Westminster Health Forum

Since lockdown, we have been organising our full programme of conferences online. We will continue online until further notice, to ensure we play our part in helping our employees and delegates to remain safe during this time. We are pleased that so many key stakeholders, policymakers and other interested parties - both old friends and new delegates - are taking up the opportunity to discuss public policy issues and network at our impartial seminars. New events are coming on to our conference programme all the time. So there are plenty of opportunities for you to join us if you haven’t already, from wherever you are. For booking-related queries, or information on speaking, please email us at info@forumsupport.co.uk or contact us using one of the following numbers: +44 (0)7538736244 / +44 (0)7503591880 / +44 (0)7951044809.
For delegates already booked on, we will send you the online joining instructions (including links, event numbers and passwords) five working days before your conference. If you cannot find these in your inbox please email delegate.relations@forumsupport.co.uk

The future of professional healthcare regulation reform - efficiency, scope, safety, and the impact of the pandemic on the future regulatory landscape


***Full-scale policy conference taking place online***
This conference focuses on the next steps for professional healthcare regulation, as the Department of Health and Social Care consults on proposals for reforming and modernising the framework.

Delegates will discuss proposals in the Government’s Health and Social Care White Paper for new powers around professional regulation, and the themes surrounding the DHSC Regulating healthcare professionals, protecting the public consultation - such as:

  • the possible removal of professions from regulation
  • opening up options for streamlining and reducing regulatory duplication
  • inclusion of senior managers and leaders within the scope of future regulation
  • introducing flexibility into the governance framework to support changing needs
  • understanding the priorities for education and training, and improving patient safety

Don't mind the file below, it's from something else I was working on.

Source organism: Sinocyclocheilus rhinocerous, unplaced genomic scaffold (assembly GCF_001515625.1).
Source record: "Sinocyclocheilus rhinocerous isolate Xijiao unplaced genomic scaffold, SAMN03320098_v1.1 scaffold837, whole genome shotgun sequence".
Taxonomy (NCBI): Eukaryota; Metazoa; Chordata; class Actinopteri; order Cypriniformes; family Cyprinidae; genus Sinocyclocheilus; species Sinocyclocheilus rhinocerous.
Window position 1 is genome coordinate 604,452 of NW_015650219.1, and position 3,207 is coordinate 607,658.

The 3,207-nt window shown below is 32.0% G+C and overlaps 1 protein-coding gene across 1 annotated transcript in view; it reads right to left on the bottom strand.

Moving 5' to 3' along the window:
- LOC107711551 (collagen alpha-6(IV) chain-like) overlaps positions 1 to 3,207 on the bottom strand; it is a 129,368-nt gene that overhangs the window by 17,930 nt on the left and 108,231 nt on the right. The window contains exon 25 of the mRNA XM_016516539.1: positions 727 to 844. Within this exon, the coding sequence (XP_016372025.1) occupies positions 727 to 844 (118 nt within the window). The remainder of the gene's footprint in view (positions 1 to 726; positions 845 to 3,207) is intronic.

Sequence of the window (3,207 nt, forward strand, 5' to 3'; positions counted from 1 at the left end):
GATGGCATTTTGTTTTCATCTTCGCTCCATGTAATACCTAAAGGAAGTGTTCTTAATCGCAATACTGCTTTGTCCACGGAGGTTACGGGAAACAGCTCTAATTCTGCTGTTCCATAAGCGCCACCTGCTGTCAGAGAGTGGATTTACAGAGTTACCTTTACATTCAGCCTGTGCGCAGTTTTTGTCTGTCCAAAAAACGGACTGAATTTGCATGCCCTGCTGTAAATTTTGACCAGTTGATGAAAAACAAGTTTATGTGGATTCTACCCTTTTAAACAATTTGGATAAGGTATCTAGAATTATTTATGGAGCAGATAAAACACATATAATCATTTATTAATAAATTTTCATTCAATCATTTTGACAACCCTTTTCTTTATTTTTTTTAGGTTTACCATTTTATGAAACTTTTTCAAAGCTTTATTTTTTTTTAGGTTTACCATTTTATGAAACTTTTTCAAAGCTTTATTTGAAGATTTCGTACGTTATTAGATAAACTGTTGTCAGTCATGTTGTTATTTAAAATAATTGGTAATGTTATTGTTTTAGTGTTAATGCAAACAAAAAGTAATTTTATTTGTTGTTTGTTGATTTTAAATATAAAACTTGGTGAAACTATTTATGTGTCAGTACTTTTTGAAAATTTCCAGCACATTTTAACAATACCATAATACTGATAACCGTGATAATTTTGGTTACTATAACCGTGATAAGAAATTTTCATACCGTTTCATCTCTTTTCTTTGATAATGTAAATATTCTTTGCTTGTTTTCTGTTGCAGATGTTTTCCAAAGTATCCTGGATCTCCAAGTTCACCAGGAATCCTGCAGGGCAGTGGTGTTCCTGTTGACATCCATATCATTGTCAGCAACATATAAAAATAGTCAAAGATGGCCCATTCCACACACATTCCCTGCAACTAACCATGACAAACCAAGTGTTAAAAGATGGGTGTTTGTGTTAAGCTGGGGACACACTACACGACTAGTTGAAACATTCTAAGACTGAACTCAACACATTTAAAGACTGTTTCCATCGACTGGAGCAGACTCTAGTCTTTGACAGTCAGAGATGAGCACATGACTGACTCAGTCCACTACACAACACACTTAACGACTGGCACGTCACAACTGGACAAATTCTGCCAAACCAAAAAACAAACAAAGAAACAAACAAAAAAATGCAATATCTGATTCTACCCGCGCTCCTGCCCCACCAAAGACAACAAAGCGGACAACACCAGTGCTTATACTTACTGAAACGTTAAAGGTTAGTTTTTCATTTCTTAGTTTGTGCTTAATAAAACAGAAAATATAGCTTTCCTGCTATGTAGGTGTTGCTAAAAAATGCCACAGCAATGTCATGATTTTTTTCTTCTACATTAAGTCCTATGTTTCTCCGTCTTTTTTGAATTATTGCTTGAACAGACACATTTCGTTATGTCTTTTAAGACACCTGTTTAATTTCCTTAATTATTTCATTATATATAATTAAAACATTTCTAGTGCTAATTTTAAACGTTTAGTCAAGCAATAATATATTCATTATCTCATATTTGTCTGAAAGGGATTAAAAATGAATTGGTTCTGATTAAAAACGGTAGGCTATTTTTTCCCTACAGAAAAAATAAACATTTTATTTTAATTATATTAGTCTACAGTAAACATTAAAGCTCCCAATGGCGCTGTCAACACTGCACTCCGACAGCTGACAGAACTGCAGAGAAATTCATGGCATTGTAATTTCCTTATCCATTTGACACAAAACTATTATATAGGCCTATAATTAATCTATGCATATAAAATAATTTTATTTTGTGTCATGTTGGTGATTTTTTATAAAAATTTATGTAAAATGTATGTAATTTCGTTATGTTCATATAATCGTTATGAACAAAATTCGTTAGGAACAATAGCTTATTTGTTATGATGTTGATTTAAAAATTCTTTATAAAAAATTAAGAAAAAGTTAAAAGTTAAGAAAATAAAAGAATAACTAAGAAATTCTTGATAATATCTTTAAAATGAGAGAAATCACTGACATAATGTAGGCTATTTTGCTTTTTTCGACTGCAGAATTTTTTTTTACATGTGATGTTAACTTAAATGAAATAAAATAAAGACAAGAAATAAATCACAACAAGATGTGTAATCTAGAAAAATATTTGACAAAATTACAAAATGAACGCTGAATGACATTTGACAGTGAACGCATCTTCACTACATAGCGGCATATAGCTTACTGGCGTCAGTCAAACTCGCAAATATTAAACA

The conference will look at these proposals, and wider measures that can be taken to tackle inefficiencies in the regulatory system, as well as priorities for reform in the context of the regulatory response to the pandemic.

We are pleased to be able to include keynote contributions from: Professor Tim Briggs, Chair, GIRFT and National Director for Clinical Improvement, NHS England; Alan Clamp, Chief Executive, Professional Standards Authority; Professor Sheona MacLeod, Deputy Medical Director for Education Reform, Health Education England; and Charlie Massey, Chief Executive, General Medical Council.

Key areas for discussion:

  • priorities for regulatory system reform - achieving the efficiencies and adaptability required, and its wider role in Government efforts to improve efficiency and integration within health and care
  • assessing how regulation responded to the pandemic - the key lessons learned, and how the pandemic has shaped the future regulatory landscape
  • how regulatory processes can keep pace with developments and challenges around the workforce, wellbeing, patient safety, education and training, and leadership accountability

The conference will be an opportunity for stakeholders to consider the issues alongside key policy officials - including those who have already booked on to attend from the Care Quality Commission; the DHSC; the Department of Health, NI; the Department of Health (ROI); the HSE; the MHRA; BEIS; the DWP; the Government Legal Department; The Scottish Government; and the States of Guernsey.

The agenda

  • The regulatory approach through the pandemic and priorities for reform going forward